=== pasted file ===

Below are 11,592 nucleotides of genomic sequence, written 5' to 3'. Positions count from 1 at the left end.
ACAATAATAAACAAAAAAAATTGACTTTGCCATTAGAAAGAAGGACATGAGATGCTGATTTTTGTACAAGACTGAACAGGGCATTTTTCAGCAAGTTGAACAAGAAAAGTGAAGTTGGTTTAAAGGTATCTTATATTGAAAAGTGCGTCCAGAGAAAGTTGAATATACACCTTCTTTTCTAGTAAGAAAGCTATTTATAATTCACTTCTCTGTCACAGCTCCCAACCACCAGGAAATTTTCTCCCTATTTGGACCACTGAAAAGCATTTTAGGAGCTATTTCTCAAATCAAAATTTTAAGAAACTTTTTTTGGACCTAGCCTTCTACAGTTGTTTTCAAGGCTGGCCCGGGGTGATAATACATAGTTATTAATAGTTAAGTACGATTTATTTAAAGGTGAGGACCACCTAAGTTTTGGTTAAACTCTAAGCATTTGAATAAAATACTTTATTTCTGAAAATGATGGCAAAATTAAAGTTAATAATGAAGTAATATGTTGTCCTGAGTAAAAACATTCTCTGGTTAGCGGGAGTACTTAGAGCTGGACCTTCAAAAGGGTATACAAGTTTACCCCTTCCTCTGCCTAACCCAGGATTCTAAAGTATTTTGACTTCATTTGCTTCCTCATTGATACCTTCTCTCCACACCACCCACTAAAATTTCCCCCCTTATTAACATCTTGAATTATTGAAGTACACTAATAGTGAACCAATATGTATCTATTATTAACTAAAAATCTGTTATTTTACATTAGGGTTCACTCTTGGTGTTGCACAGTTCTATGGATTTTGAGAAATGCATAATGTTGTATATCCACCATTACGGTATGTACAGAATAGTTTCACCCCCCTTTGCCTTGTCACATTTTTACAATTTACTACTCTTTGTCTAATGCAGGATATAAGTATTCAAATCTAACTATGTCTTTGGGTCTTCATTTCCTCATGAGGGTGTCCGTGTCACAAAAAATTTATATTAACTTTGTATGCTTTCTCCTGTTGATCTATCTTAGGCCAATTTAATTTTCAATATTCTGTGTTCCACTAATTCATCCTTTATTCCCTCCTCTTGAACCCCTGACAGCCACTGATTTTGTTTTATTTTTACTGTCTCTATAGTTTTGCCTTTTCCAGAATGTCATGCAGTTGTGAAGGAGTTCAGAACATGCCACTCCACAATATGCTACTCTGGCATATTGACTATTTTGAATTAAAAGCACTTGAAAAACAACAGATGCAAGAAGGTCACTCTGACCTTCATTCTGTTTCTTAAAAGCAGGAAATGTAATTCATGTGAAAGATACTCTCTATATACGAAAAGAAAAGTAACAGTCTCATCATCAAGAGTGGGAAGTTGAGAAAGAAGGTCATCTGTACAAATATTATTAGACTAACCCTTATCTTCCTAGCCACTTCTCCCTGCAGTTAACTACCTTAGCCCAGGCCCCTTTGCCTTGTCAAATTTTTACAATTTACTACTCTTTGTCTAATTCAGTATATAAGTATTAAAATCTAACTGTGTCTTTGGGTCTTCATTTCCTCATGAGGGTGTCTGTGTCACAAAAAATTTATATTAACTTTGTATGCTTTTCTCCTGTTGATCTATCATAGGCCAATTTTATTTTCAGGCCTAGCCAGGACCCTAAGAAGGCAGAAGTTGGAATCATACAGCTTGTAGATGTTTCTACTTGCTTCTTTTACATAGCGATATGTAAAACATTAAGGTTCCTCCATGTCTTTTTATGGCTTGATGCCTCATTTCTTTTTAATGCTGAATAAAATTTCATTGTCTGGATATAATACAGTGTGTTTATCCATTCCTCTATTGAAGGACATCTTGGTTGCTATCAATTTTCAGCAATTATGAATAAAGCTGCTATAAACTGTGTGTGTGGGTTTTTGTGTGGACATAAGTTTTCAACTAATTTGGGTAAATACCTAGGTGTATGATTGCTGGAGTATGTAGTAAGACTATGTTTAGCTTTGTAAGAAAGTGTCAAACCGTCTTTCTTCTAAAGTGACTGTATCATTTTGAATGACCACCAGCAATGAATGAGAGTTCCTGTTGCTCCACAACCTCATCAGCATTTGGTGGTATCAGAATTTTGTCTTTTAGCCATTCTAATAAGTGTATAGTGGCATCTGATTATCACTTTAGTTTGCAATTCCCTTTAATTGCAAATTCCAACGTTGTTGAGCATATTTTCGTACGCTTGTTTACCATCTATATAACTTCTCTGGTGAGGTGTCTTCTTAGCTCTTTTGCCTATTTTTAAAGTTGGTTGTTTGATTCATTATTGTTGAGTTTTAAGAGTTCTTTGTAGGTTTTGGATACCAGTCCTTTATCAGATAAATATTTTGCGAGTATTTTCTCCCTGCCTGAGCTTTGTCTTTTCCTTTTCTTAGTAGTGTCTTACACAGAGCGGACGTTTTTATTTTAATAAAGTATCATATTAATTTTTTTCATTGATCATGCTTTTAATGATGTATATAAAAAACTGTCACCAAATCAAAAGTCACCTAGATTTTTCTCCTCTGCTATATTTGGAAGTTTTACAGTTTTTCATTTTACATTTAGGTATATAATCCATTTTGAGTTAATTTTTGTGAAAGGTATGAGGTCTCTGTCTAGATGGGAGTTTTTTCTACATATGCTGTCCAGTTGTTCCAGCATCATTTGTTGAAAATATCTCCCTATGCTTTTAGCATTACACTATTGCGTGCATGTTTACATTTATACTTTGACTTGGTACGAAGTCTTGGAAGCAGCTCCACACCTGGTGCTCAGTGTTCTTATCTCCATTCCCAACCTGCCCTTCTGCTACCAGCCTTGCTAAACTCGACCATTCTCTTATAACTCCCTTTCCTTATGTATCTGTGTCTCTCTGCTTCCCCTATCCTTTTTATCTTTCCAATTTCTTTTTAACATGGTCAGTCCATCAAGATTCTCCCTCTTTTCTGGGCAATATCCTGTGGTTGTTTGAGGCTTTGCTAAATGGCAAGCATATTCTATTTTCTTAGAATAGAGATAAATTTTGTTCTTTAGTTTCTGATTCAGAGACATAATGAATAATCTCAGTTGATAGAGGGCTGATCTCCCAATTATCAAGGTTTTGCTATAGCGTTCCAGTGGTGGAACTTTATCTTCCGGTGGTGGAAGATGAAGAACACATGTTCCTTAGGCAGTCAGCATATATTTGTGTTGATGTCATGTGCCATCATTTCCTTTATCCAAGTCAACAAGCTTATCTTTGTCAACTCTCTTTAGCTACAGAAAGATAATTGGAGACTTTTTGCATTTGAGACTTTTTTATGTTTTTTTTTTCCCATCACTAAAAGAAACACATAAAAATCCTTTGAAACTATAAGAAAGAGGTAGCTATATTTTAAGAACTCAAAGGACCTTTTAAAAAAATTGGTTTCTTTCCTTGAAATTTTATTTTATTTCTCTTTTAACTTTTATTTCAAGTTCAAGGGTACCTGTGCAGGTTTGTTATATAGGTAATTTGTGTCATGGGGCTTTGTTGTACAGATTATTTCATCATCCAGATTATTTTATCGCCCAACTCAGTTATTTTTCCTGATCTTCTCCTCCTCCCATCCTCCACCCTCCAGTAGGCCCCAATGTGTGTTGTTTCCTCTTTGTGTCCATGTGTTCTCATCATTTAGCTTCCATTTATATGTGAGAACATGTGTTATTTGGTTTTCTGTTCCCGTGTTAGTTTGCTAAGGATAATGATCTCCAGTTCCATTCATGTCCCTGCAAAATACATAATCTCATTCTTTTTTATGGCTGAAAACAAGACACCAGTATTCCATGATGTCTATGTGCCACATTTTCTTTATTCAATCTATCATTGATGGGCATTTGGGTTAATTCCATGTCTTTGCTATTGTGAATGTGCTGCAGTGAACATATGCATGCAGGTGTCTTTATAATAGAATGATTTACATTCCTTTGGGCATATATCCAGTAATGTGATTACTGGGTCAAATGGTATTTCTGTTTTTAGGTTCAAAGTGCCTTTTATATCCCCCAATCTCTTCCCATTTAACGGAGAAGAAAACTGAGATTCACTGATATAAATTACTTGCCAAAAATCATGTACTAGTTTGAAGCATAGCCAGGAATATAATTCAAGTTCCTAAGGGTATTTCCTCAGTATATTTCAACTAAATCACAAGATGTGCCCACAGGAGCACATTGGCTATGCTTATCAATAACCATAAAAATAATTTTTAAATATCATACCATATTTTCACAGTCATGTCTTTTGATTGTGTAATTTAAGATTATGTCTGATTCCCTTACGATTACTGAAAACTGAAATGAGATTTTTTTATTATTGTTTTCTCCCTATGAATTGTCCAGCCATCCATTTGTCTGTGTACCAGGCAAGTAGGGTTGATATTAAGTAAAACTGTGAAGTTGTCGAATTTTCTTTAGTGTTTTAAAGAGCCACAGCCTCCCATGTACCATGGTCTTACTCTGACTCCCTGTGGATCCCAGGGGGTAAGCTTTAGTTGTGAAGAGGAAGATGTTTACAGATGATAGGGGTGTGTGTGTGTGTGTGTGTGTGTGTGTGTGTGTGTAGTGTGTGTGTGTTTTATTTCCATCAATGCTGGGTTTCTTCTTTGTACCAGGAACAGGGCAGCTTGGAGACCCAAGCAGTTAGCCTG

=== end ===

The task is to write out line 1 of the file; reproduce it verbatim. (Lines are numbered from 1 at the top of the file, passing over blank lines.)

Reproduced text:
Below are 11,592 nucleotides of genomic sequence, written 5' to 3'. Positions count from 1 at the left end.